3. Just Happened to me. i bought 4 cards from Harris Teeter in VA Yesterday around 745pm. Just read this article and got concerned . Never has this happened to me before. Exactly one of the card pin page was loose. and the 3 digit code is smudged. Got Nervous and started checking online and the card which was loose could not see it online. Called the customer service after 3 attempts. i got them .They tell me the card never got activated. surprising they will be sending me the new card. Later i check the card over the phone it tell me it has 500$. Fearful as they activated the card and left out in open.

  4. Thanks for providing this detailed information. I have not purchased additional visa cards from Kroger since my unfortunate incident last year. We have enough repeat stories regarding these issues to make me hesitant to purchase cards from them in the future.

  5. Very interesting read. I’ve learned to check the packaging, and MS into money orders before I even leave the store, but I’ve not heard about the fake bar codes. Will drag a fingernail across them from now on, and peel open further to check the security code. Thanks for the heads-up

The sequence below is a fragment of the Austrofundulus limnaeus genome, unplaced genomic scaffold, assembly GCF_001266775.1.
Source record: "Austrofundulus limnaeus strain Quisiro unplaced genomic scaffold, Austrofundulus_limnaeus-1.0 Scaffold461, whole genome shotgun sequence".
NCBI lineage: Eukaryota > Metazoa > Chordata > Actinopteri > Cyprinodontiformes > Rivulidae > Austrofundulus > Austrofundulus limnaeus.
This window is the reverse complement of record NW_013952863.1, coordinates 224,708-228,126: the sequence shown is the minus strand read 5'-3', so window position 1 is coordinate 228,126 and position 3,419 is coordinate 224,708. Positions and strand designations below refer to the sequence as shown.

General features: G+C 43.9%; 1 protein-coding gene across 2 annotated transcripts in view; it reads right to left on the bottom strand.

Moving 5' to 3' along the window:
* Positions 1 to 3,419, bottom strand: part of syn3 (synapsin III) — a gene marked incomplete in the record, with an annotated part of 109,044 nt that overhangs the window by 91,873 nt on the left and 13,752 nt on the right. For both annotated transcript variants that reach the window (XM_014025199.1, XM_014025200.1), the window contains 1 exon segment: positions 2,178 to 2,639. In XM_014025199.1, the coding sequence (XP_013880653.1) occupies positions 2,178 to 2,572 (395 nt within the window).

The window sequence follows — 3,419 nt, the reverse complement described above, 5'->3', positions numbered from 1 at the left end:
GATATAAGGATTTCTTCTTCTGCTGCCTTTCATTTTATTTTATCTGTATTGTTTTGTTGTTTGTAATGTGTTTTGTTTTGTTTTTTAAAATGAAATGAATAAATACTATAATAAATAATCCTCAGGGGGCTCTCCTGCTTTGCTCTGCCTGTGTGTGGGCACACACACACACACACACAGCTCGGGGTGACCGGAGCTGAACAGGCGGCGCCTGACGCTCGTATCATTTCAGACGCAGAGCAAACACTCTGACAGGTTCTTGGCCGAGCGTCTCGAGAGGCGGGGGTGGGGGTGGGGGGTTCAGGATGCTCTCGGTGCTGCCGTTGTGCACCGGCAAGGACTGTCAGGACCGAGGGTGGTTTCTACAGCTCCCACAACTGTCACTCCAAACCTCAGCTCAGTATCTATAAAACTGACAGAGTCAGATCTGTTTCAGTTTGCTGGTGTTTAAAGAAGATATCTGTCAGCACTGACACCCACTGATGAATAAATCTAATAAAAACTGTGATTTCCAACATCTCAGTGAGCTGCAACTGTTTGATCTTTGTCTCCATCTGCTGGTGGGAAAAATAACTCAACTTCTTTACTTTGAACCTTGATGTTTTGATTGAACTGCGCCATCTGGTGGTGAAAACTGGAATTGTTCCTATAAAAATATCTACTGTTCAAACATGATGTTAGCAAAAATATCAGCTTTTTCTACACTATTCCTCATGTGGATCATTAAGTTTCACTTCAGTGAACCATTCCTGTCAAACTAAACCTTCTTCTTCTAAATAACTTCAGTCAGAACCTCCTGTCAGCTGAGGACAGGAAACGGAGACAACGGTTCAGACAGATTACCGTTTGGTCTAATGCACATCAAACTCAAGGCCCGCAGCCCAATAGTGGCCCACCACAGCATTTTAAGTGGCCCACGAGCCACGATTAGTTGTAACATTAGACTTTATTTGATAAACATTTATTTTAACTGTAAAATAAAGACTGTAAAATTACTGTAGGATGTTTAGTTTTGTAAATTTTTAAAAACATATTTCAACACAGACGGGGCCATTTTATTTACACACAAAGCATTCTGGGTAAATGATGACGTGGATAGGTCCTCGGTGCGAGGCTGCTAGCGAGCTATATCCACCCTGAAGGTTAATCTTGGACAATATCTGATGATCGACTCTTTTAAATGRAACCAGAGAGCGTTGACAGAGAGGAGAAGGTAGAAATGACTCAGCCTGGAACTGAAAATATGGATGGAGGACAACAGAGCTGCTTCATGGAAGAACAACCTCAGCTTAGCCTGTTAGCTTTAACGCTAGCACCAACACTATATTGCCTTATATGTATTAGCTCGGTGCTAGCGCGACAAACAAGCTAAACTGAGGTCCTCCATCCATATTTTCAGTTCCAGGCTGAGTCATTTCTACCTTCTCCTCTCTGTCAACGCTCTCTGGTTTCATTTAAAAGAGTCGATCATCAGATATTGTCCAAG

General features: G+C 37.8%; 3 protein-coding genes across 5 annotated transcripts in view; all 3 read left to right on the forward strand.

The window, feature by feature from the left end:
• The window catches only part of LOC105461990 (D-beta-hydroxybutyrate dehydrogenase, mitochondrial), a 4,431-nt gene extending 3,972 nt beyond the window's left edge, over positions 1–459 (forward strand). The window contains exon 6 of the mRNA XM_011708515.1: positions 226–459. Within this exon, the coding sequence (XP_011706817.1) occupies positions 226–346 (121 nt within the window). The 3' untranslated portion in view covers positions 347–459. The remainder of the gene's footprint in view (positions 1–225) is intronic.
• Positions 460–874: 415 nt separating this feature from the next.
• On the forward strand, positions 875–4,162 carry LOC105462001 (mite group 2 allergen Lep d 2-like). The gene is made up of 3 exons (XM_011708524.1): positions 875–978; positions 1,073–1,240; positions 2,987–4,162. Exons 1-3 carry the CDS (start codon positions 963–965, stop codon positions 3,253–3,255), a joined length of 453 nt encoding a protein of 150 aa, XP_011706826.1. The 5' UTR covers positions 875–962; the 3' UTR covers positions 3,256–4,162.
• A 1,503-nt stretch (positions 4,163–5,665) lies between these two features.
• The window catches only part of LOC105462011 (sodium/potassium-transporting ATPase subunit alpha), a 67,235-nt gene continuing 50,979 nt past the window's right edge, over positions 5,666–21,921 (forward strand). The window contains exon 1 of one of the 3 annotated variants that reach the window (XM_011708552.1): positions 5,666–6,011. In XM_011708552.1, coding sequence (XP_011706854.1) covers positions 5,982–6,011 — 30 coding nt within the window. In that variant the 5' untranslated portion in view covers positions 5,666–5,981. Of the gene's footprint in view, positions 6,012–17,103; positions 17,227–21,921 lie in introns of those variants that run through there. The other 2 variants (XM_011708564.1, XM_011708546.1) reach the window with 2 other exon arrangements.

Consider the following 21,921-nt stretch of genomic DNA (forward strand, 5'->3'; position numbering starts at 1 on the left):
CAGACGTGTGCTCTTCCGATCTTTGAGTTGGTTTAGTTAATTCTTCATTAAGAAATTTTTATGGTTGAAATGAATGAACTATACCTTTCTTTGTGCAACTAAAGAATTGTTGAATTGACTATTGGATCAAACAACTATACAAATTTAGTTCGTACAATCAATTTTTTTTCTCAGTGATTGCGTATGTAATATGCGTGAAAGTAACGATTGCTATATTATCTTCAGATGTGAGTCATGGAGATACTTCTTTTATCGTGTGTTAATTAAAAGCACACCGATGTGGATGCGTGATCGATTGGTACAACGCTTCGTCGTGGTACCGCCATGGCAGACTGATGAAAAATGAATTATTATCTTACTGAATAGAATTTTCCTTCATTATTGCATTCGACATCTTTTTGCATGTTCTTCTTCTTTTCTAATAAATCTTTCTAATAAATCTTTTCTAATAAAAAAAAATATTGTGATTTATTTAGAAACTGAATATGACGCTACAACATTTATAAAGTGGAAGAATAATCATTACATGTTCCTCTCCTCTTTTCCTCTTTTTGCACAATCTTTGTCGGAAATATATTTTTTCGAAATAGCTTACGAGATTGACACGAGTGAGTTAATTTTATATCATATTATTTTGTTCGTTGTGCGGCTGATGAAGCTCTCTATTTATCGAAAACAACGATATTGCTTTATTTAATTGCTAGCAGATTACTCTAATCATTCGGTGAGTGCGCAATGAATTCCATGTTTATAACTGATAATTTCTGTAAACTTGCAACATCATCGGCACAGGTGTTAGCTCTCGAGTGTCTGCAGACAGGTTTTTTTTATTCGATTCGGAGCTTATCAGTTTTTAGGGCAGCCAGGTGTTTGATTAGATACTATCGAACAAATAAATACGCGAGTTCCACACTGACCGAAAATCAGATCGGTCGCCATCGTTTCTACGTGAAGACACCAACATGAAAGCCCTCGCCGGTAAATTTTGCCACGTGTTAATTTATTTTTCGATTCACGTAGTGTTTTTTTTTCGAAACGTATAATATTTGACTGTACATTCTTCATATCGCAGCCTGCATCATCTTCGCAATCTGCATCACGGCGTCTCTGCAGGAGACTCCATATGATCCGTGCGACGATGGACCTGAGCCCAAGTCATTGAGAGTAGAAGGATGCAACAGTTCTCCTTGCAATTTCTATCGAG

6. This is an old scam. They go in a head of time and get cards and pins. Check balances every day. As soon as they see money, take almost entire balance. This way, you’ll see an active card. As a rule, I don’t buy gift cards, but if I did, I’d buy one from behind the counter, check it thoroughly, and register it in the parking lot with a new pin.

    • Does registering with a new PIN help? It seems they would still be able to drain the cards online without the PIN.

  7. This is Deja Vu, I have discussed this with Shawn 4,5 years ago. Bought GC at Ralphs, cards are not readable at all no matter how you swipe it. It is so time comsuming. Cannot believe it is still happening.